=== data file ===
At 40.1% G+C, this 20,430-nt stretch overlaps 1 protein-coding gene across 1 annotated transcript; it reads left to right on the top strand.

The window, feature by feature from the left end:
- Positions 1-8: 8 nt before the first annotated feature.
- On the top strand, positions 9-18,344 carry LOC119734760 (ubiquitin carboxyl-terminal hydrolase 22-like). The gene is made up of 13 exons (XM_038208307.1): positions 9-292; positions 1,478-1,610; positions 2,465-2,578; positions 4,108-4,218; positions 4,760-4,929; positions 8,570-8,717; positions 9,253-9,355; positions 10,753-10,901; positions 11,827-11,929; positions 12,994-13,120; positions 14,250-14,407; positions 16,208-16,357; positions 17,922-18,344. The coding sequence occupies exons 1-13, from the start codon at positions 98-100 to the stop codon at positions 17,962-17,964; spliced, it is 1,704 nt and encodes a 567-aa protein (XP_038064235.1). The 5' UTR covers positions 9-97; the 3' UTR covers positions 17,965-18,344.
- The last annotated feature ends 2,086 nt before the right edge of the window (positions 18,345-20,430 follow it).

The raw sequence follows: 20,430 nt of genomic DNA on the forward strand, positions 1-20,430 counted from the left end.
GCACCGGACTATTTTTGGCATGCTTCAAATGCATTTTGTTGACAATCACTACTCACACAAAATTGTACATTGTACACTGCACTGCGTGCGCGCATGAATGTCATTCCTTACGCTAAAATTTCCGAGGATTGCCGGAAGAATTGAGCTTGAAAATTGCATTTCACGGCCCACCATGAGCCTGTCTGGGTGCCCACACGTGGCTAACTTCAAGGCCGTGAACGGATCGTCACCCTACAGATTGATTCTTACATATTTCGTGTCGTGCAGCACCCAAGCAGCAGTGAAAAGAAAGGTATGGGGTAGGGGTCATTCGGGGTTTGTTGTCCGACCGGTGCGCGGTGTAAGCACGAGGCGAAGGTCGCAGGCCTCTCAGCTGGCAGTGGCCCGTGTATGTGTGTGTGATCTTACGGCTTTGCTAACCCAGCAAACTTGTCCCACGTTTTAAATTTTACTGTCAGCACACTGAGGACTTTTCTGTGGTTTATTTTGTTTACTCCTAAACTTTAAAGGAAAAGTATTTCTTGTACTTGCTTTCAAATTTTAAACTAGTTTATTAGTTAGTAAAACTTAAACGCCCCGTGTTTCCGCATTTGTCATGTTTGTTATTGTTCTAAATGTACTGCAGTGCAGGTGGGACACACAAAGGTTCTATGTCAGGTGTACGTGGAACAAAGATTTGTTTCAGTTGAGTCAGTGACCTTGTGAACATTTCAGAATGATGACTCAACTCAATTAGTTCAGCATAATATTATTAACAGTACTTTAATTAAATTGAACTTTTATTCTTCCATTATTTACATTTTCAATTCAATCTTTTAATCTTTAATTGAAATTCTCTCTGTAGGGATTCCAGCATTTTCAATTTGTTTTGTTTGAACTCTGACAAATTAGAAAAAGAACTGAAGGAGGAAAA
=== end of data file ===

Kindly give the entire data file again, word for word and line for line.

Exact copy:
At 40.1% G+C, this 20,430-nt stretch overlaps 1 protein-coding gene across 1 annotated transcript; it reads left to right on the top strand.

The window, feature by feature from the left end:
- Positions 1-8: 8 nt before the first annotated feature.
- On the top strand, positions 9-18,344 carry LOC119734760 (ubiquitin carboxyl-terminal hydrolase 22-like). The gene is made up of 13 exons (XM_038208307.1): positions 9-292; positions 1,478-1,610; positions 2,465-2,578; positions 4,108-4,218; positions 4,760-4,929; positions 8,570-8,717; positions 9,253-9,355; positions 10,753-10,901; positions 11,827-11,929; positions 12,994-13,120; positions 14,250-14,407; positions 16,208-16,357; positions 17,922-18,344. The coding sequence occupies exons 1-13, from the start codon at positions 98-100 to the stop codon at positions 17,962-17,964; spliced, it is 1,704 nt and encodes a 567-aa protein (XP_038064235.1). The 5' UTR covers positions 9-97; the 3' UTR covers positions 17,965-18,344.
- The last annotated feature ends 2,086 nt before the right edge of the window (positions 18,345-20,430 follow it).

The raw sequence follows: 20,430 nt of genomic DNA on the forward strand, positions 1-20,430 counted from the left end.
GCACCGGACTATTTTTGGCATGCTTCAAATGCATTTTGTTGACAATCACTACTCACACAAAATTGTACATTGTACACTGCACTGCGTGCGCGCATGAATGTCATTCCTTACGCTAAAATTTCCGAGGATTGCCGGAAGAATTGAGCTTGAAAATTGCATTTCACGGCCCACCATGAGCCTGTCTGGGTGCCCACACGTGGCTAACTTCAAGGCCGTGAACGGATCGTCACCCTACAGATTGATTCTTACATATTTCGTGTCGTGCAGCACCCAAGCAGCAGTGAAAAGAAAGGTATGGGGTAGGGGTCATTCGGGGTTTGTTGTCCGACCGGTGCGCGGTGTAAGCACGAGGCGAAGGTCGCAGGCCTCTCAGCTGGCAGTGGCCCGTGTATGTGTGTGTGATCTTACGGCTTTGCTAACCCAGCAAACTTGTCCCACGTTTTAAATTTTACTGTCAGCACACTGAGGACTTTTCTGTGGTTTATTTTGTTTACTCCTAAACTTTAAAGGAAAAGTATTTCTTGTACTTGCTTTCAAATTTTAAACTAGTTTATTAGTTAGTAAAACTTAAACGCCCCGTGTTTCCGCATTTGTCATGTTTGTTATTGTTCTAAATGTACTGCAGTGCAGGTGGGACACACAAAGGTTCTATGTCAGGTGTACGTGGAACAAAGATTTGTTTCAGTTGAGTCAGTGACCTTGTGAACATTTCAGAATGATGACTCAACTCAATTAGTTCAGCATAATATTATTAACAGTACTTTAATTAAATTGAACTTTTATTCTTCCATTATTTACATTTTCAATTCAATCTTTTAATCTTTAATTGAAATTCTCTCTGTAGGGATTCCAGCATTTTCAATTTGTTTTGTTTGAACTCTGACAAATTAGAAAAAGAACTGAAGGAGGAAAA